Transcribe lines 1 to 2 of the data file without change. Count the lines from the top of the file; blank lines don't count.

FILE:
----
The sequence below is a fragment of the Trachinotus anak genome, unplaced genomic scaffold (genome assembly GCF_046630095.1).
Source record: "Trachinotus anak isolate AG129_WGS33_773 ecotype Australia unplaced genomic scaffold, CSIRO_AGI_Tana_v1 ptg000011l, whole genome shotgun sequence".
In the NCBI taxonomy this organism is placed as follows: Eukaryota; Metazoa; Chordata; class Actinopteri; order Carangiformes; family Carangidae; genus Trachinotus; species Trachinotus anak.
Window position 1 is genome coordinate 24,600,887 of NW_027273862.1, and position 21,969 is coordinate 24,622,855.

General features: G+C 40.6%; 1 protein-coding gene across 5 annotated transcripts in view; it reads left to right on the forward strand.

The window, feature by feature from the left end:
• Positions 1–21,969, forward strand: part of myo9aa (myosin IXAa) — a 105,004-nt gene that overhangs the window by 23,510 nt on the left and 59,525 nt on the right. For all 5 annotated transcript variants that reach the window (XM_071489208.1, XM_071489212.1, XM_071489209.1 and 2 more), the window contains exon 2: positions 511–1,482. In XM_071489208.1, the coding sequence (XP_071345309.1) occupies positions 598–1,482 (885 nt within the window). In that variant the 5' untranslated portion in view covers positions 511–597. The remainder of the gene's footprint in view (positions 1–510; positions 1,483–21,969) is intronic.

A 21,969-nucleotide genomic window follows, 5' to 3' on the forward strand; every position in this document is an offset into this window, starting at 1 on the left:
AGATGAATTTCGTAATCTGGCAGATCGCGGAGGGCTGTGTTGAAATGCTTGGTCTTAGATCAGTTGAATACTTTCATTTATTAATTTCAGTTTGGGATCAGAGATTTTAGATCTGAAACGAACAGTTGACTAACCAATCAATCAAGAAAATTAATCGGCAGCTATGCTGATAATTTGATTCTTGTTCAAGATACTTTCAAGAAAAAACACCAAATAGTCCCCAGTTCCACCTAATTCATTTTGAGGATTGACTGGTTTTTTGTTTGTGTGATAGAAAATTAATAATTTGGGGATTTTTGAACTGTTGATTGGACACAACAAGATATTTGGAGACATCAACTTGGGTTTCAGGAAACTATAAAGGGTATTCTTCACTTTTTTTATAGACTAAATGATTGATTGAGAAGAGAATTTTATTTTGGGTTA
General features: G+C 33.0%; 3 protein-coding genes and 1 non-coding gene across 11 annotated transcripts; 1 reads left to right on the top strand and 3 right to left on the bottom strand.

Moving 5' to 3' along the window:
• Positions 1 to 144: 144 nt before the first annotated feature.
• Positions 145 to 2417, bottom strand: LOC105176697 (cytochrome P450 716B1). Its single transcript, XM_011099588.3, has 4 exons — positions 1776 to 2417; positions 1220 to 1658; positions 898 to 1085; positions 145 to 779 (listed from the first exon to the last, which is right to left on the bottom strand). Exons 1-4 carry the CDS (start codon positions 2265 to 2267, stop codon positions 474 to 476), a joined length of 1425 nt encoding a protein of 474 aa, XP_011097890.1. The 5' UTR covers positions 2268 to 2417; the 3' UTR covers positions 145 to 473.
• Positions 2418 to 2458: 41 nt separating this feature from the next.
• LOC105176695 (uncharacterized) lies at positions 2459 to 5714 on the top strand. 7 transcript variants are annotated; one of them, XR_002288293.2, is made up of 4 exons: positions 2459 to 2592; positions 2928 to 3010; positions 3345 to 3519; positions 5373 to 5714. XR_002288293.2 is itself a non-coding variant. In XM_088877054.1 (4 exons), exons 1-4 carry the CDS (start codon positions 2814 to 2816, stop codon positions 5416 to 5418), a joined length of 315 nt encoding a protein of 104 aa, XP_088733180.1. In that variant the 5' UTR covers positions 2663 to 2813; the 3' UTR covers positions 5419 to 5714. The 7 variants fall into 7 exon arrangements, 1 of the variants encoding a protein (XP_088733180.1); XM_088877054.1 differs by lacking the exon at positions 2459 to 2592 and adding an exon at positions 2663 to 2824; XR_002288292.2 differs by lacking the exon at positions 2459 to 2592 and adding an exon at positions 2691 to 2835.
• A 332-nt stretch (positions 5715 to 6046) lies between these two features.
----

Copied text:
The sequence below is a fragment of the Trachinotus anak genome, unplaced genomic scaffold (genome assembly GCF_046630095.1).
Source record: "Trachinotus anak isolate AG129_WGS33_773 ecotype Australia unplaced genomic scaffold, CSIRO_AGI_Tana_v1 ptg000011l, whole genome shotgun sequence".